'Parasite' is an astounding and beautifully-crafted piece of cinema, written and directed by Bong Joon-ho, with co-writer Han Jin-won.
It is at its heart a compassionate work of art, and wraps the best and worst of humanity into one gripping story. Although it is a thriller, and the events and acting are often exaggerated in the classic comedic style known to Korean cinema and director Bong Joon-ho, it manages to remain stunningly realist.
Like many of Bong Joon-ho’s films, 'Parasite' is a social exploration into the theme of class conflict, crafted in an elegant and thoughtful manner. The tale follows an unemployed family who live in a semi-basement, and a series of unbelievable events that begin with a twisted scheme to get themselves work with a rich family. The stark contrast between the lives of the rich and poor is elucidated with impeccable timing, powerful cinematography and a visual appeal that finds beauty in rough edges as well as the pristine. A particularly striking scene shows the father, son and daughter running home in torrential rain, from the wealthy to the poor area of the city after coming close to losing everything.
Bong Joon-ho’s writing is such that it manages to make the unbelievable believable, with the outlandish events that occur becoming possible due to the desperate situation of poverty that the family finds themselves in. The film also explores the interaction of poverty and morality, in a way that is humbling and highlights the things people will do just to help themselves and their family to survive. It asks the audience, ‘well, what would you have done in their place?’ It is a clear-eyed production, that is full of arresting insights, and captures the relentlessness of life when circumstances spiral out of control.
Bong Joon-ho manages to create complex characters that have a depth you feel you never quite see the entirety of. The film itself keeps audiences guessing at what the characters will do next and what this will reveal about them. It touches on ideas and suggestions without overdoing anything. The characters are likeable, and their unique talents and love for each other win you over to their side, even when their actions could be deemed questionable. You go through every harrowing moment with them and despair at the escalating unmanageability of their situation.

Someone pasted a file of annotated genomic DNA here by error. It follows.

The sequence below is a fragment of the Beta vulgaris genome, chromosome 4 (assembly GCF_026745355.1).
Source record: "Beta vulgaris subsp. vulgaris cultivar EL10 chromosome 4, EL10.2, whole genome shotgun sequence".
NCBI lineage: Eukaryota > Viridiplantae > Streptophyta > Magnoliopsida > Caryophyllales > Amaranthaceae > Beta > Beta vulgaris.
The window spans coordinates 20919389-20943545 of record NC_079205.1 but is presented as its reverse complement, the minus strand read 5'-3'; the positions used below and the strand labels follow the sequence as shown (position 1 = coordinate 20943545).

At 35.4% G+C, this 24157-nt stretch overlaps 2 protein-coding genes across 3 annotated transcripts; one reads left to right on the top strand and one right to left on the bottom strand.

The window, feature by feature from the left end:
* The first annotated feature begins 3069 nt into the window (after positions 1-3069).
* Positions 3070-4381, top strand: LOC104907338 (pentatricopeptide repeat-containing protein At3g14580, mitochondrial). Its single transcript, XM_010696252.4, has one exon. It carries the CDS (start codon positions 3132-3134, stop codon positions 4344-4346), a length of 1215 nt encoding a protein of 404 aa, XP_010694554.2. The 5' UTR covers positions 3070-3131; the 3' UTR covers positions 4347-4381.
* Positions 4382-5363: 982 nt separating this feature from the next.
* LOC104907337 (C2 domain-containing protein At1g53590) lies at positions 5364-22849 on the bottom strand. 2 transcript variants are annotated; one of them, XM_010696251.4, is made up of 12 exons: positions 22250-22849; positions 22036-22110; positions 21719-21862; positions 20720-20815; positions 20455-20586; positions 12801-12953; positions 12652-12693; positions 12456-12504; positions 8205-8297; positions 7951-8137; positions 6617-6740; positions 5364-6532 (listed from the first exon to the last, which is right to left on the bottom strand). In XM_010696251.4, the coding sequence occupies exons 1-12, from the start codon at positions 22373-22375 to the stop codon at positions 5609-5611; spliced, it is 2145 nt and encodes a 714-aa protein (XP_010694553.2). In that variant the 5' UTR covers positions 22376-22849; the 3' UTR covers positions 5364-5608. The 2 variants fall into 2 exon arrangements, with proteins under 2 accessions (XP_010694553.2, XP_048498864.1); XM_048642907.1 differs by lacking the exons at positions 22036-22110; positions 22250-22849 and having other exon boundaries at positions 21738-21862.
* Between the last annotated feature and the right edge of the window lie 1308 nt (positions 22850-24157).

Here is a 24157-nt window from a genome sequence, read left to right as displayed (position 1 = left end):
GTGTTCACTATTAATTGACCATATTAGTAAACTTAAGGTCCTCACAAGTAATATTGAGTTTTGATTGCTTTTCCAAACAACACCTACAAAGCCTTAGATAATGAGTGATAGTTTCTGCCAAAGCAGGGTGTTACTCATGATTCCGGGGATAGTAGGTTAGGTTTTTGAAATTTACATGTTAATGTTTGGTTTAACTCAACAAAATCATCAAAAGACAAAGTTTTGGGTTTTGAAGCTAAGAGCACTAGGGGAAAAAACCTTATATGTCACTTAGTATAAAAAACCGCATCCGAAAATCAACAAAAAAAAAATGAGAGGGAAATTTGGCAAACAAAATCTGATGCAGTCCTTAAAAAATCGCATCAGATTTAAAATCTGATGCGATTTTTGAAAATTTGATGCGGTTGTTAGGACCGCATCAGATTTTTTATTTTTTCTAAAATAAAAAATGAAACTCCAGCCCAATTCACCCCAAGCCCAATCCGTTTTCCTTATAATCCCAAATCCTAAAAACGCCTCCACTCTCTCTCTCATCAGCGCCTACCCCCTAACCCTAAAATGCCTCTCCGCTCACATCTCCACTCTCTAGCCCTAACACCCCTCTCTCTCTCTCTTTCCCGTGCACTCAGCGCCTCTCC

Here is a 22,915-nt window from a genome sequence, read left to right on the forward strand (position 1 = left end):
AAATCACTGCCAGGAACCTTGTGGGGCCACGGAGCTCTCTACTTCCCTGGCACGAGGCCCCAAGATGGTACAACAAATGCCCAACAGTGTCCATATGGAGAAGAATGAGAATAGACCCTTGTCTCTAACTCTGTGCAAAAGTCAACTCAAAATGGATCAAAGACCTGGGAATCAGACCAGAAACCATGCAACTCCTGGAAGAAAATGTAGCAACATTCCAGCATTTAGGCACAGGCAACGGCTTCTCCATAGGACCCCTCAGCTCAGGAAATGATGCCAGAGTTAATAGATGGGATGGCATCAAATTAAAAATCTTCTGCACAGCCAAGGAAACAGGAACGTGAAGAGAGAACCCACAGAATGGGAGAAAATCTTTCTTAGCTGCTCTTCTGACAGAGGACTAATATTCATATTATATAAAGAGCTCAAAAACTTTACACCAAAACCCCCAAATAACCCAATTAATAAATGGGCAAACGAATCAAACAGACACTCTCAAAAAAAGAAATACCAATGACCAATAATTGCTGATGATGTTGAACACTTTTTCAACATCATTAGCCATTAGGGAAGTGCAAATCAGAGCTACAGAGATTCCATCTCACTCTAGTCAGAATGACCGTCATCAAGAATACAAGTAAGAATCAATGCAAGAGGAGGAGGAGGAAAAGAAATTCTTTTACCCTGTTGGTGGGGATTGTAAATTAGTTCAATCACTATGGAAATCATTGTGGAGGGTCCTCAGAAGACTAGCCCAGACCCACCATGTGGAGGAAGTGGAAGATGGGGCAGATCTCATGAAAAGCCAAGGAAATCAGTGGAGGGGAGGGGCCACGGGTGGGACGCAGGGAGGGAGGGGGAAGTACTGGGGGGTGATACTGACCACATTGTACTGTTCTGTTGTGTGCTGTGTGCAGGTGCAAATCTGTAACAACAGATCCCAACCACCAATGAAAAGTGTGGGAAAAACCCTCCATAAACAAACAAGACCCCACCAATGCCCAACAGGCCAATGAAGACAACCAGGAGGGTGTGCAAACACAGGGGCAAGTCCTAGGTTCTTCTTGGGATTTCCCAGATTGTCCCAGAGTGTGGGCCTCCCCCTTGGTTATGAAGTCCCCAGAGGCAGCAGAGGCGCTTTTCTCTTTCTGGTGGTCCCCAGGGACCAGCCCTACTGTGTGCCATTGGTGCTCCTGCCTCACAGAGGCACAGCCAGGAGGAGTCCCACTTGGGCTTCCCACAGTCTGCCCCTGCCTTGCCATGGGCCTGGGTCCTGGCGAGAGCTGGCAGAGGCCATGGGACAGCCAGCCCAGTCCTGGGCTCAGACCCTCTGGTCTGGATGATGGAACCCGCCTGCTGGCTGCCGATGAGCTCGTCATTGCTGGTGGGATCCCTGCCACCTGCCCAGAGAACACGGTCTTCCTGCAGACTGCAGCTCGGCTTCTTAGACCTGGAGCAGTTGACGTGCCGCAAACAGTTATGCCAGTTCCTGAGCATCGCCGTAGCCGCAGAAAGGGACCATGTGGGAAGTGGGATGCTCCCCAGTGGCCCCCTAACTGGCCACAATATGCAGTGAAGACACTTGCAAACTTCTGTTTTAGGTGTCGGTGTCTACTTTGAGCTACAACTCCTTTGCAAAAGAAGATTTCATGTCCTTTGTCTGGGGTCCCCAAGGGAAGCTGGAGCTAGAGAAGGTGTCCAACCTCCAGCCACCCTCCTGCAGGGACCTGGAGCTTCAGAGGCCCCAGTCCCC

Through its characterisation and plot, 'Parasite' breaks stereotypes and explores the complex and varied circumstances that can leave people in poverty. Each family member portrays differently the mental states poverty can create, from hopelessness, to desperation, a short-term mindset and over-dreaming. This is captured well when the father in the family says to his son something to the effect of “it’s better not to have a plan because then nothing can go wrong”.
The film draws out what would usually be subtle parts of everyday life that go unnoticed, and makes them impossible to miss. Both the acting and action in this film are heightened in a effortless way, that will leave you on the edge of your seat. It definitely takes you through a full range of emotions, and you may find yourself biting your nails, and then laughing out loud the next moment, or possibly crying. 'Parasite' is definitely a film which stays with you for a long time afterwards.
Initially, Bong Joon-ho was surprised at how well 'Parasite' had been received around the world because it is so classically Korean. It is now a blockbuster in Korea, has won the Palme d’Or at the Cannes Film Festival, and is already doing very well in box offices in Australia.
'Parasite' plays as part of OzAsia's film programme at Mercury Cinema from 19 October-5 November.